Selective Viewing

Selective Viewing

The stars that are visible to the unaided eye aren’t representative of the galaxy as a whole — far from it. We see many giants and supergiants, for example. Yet those types of stars make up only a tiny fraction of the overall stellar population. Most of the stars in the Milky Way are small and feeble — so feeble that we can’t see a single one, even though several are among our closest neighbors.

Astronomers call this a selection effect — some things are easier to see than others. A spiffy European sports car stands out among the usual sedans and SUVs, for example.

For scientists, though, that can be a problem. If astronomers studied only the bright stars — the equivalent of racy sports cars — they’d get a completely wrong idea about how stars form, evolve, and die.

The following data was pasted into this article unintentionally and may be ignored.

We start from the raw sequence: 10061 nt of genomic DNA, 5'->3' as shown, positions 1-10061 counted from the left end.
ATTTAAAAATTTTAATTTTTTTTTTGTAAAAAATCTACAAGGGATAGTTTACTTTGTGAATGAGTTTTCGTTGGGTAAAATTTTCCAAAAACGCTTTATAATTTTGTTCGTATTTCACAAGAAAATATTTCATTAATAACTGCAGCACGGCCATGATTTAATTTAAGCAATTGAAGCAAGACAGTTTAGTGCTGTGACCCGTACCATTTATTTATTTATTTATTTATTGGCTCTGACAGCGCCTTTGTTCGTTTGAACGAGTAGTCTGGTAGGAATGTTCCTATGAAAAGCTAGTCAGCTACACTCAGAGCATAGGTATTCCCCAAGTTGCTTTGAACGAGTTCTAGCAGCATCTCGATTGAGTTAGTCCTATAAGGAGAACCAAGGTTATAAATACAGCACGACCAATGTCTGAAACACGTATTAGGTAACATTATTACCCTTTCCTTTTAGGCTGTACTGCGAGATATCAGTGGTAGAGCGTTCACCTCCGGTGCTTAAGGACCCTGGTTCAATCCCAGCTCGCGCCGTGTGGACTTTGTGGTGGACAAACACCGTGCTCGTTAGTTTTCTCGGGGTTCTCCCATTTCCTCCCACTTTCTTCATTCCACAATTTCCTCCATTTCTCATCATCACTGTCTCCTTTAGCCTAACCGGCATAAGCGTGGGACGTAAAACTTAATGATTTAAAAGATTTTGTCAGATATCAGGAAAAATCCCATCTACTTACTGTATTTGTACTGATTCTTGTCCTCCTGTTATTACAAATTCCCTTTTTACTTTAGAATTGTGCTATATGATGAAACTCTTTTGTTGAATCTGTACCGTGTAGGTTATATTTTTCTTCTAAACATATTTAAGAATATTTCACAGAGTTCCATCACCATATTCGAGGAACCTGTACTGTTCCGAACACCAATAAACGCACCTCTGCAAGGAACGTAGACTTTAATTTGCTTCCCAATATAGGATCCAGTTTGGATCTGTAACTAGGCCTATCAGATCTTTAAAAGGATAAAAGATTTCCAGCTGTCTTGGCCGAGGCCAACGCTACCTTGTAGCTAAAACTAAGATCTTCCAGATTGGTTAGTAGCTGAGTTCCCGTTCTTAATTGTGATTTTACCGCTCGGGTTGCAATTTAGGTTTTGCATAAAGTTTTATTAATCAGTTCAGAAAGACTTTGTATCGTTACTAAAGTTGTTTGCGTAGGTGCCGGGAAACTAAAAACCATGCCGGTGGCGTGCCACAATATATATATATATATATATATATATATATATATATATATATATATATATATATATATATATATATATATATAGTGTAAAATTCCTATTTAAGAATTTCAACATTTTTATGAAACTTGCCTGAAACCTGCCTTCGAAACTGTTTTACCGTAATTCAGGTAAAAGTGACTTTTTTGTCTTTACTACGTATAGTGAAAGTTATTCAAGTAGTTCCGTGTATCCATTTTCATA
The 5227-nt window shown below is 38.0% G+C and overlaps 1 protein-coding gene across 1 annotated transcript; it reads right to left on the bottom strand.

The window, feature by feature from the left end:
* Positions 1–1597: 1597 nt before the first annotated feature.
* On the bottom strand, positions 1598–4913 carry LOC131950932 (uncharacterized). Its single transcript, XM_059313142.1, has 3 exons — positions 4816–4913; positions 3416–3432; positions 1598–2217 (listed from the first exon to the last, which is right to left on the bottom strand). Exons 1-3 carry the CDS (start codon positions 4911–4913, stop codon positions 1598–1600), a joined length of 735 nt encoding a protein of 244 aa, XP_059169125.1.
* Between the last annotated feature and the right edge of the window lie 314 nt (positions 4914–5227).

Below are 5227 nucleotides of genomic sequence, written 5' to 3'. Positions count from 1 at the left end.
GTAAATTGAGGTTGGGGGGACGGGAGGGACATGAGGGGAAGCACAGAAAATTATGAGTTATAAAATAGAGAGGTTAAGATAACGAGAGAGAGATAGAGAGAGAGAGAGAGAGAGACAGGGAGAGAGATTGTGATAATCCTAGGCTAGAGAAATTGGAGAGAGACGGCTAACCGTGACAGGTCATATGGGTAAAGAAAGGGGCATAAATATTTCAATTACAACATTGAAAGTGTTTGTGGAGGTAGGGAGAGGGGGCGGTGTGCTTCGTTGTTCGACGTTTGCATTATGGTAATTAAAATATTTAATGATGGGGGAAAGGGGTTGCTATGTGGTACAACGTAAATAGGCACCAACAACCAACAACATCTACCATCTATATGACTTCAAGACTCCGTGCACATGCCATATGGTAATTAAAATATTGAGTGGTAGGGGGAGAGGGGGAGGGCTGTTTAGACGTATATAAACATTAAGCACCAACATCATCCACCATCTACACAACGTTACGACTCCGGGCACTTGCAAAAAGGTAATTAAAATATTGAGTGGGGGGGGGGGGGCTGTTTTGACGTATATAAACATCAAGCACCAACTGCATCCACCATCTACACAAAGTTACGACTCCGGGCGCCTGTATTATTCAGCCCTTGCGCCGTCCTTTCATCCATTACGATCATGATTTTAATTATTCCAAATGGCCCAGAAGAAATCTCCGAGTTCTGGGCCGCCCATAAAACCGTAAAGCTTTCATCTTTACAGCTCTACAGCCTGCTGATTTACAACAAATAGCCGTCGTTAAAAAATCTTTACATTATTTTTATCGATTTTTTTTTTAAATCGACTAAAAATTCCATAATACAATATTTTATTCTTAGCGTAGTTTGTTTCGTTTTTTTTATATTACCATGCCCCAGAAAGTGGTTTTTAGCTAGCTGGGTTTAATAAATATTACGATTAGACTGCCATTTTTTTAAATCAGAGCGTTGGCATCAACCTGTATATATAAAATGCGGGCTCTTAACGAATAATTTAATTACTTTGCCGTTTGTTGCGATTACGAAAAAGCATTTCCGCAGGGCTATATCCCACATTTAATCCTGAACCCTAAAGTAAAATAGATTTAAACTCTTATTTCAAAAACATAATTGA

Selection effects are a problem in other ways, too.

When astronomers began discovering planets in other star systems, they found almost exclusively one type: giant worlds in close orbits around their stars. The techniques used to find exoplanets work best on those types of worlds.

In the decades since, though, they’ve discovered thousands of planets that are smaller, farther out, or both. Only by studying all of these planets can we get a full picture of the lives of planets and planetary systems.

So astronomers can’t settle for looking at the easy targets. To fully understand the workings of the universe, they need to study the hard ones, too.

Script by Damond Benningfield

Shopping Cart
Scroll to Top